Did you wake up today thinking that ocean wasn’t a festering tub of death, disease and decay?
Welcome… to Germ Island!
When plants and animals near the surface of the ocean die, they decay and gradually fall to the seafloor. This dead matter can clump together with sand, soot, fecal matter and other material to form what is called “marine snow,” so named because it looks like tiny bits of white fluff. Marine snow continuously rains down on the deep ocean, feeding many of the creatures that dwell there.
A group of scientists studying marine snow found that these clumps, or aggregates, may act as island-like refuges for pathogens, the general term for disease-causing organisms or germs, such as bacteria and viruses. (The “island” term comes from the comparison of the existence of pathogens on marine snow with the way insects, amphibians and other creatures establish homes and persist on remote islands in the oceans.)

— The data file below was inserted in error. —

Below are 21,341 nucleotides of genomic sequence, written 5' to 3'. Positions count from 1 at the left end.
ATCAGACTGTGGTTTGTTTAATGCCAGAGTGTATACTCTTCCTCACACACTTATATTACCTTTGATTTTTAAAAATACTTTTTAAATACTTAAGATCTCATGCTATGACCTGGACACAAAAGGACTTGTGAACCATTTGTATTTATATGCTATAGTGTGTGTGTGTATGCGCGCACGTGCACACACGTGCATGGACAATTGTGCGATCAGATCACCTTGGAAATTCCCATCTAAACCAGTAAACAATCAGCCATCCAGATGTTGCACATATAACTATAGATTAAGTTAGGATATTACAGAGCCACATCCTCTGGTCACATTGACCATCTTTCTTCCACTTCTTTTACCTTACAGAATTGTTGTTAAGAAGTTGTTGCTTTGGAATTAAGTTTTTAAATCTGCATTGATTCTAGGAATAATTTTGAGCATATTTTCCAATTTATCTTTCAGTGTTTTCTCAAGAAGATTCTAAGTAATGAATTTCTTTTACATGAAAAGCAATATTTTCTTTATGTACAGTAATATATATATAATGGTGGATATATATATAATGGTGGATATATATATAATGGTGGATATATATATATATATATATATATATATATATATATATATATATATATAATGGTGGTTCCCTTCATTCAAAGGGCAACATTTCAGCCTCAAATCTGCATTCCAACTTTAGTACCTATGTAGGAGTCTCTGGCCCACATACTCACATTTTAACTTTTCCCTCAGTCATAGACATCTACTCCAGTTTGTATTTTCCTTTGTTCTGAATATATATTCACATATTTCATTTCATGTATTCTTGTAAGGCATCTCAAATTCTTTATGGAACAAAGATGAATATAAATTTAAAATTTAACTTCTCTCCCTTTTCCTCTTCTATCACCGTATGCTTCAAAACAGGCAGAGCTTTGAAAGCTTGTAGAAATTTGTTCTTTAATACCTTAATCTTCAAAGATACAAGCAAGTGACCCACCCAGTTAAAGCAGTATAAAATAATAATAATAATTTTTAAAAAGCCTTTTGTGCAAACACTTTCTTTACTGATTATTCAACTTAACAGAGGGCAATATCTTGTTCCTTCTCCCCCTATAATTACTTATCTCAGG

The scientists are evaluating the degree to which aggregates made up of this decaying organic matter provide a favorable microclimate for aquatic pathogens. These “refuges” seem to protect pathogens from stressors, such as sunlight and salinity (amount of salt in the water) changes, and from predators. They also might provide sources of nourishment for the pathogens.